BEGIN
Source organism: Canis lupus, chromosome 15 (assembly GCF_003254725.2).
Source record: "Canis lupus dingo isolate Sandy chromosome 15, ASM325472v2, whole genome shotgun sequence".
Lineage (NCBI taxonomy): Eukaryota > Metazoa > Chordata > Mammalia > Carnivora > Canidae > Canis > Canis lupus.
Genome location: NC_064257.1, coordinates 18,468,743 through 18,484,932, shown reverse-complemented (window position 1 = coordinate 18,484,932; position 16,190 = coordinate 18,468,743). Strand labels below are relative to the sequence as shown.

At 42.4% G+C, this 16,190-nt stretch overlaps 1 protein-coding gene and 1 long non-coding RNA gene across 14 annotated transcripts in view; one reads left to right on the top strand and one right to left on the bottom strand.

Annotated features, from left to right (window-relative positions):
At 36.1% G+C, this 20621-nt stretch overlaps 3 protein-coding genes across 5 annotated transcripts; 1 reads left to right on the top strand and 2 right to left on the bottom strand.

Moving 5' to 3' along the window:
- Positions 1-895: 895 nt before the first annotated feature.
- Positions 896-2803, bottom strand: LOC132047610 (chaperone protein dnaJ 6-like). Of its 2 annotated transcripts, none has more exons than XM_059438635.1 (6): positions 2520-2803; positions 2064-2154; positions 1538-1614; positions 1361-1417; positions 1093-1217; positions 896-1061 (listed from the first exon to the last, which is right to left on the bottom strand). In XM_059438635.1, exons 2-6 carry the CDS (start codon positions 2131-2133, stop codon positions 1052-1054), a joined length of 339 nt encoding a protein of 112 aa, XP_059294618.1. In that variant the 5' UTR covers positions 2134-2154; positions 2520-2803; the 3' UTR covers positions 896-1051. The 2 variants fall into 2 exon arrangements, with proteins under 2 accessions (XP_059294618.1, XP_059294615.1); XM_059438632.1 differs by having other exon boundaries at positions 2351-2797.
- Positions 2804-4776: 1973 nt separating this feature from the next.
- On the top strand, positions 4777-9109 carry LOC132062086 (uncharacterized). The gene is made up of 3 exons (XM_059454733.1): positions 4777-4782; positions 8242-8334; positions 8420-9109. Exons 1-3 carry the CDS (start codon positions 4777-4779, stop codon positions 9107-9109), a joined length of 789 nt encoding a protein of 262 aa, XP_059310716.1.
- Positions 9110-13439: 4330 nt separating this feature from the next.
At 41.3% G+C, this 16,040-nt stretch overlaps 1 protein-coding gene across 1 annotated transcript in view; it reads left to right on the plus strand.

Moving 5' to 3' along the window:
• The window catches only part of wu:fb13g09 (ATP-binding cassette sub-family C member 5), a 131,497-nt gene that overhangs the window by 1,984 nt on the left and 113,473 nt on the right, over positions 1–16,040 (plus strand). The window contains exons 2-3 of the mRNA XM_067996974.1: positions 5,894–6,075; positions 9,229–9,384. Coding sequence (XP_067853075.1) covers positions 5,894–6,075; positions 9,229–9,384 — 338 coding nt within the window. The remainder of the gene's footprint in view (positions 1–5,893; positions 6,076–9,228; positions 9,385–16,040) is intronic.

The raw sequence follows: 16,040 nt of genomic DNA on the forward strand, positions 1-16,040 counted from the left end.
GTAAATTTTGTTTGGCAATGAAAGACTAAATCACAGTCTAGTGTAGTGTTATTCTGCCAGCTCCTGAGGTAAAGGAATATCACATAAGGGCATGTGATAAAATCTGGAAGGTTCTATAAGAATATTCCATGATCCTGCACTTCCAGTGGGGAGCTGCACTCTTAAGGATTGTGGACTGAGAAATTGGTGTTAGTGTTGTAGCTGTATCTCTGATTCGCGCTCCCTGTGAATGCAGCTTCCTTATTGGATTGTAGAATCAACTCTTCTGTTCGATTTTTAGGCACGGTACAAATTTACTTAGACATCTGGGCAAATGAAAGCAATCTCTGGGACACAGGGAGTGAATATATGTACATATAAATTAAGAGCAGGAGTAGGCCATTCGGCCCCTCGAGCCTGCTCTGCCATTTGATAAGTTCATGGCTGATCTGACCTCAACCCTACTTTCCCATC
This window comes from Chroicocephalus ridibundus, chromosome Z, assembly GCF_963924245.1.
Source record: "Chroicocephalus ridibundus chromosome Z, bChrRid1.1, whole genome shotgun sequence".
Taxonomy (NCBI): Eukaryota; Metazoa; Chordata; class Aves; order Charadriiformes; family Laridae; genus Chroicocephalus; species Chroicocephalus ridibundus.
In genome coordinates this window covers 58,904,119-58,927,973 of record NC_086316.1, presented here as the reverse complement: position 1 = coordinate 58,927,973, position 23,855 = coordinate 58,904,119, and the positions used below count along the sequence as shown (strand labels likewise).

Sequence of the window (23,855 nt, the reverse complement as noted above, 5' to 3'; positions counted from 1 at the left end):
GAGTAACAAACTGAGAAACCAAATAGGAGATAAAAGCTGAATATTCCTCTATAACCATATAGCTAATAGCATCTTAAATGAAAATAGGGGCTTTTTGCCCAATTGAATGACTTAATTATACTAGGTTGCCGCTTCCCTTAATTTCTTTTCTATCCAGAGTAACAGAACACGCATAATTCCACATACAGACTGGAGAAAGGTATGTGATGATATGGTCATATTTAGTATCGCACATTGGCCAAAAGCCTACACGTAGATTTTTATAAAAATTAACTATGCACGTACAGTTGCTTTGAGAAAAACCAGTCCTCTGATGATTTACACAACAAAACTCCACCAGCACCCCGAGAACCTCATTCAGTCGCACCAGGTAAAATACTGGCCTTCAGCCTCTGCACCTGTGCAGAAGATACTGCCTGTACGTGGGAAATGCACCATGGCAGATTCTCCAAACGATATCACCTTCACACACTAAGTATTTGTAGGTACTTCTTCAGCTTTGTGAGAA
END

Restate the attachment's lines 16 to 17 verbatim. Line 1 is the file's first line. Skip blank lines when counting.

• The window catches only part of wu:fb13g09 (ATP-binding cassette sub-family C member 5), a 131,497-nt gene that overhangs the window by 1,984 nt on the left and 113,473 nt on the right, over positions 1–16,040 (plus strand). The window contains exons 2-3 of the mRNA XM_067996974.1: positions 5,894–6,075; positions 9,229–9,384. Coding sequence (XP_067853075.1) covers positions 5,894–6,075; positions 9,229–9,384 — 338 coding nt within the window. The remainder of the gene's footprint in view (positions 1–5,893; positions 6,076–9,228; positions 9,385–16,040) is intronic.

The raw sequence follows: 16,040 nt of genomic DNA on the forward strand, positions 1-16,040 counted from the left end.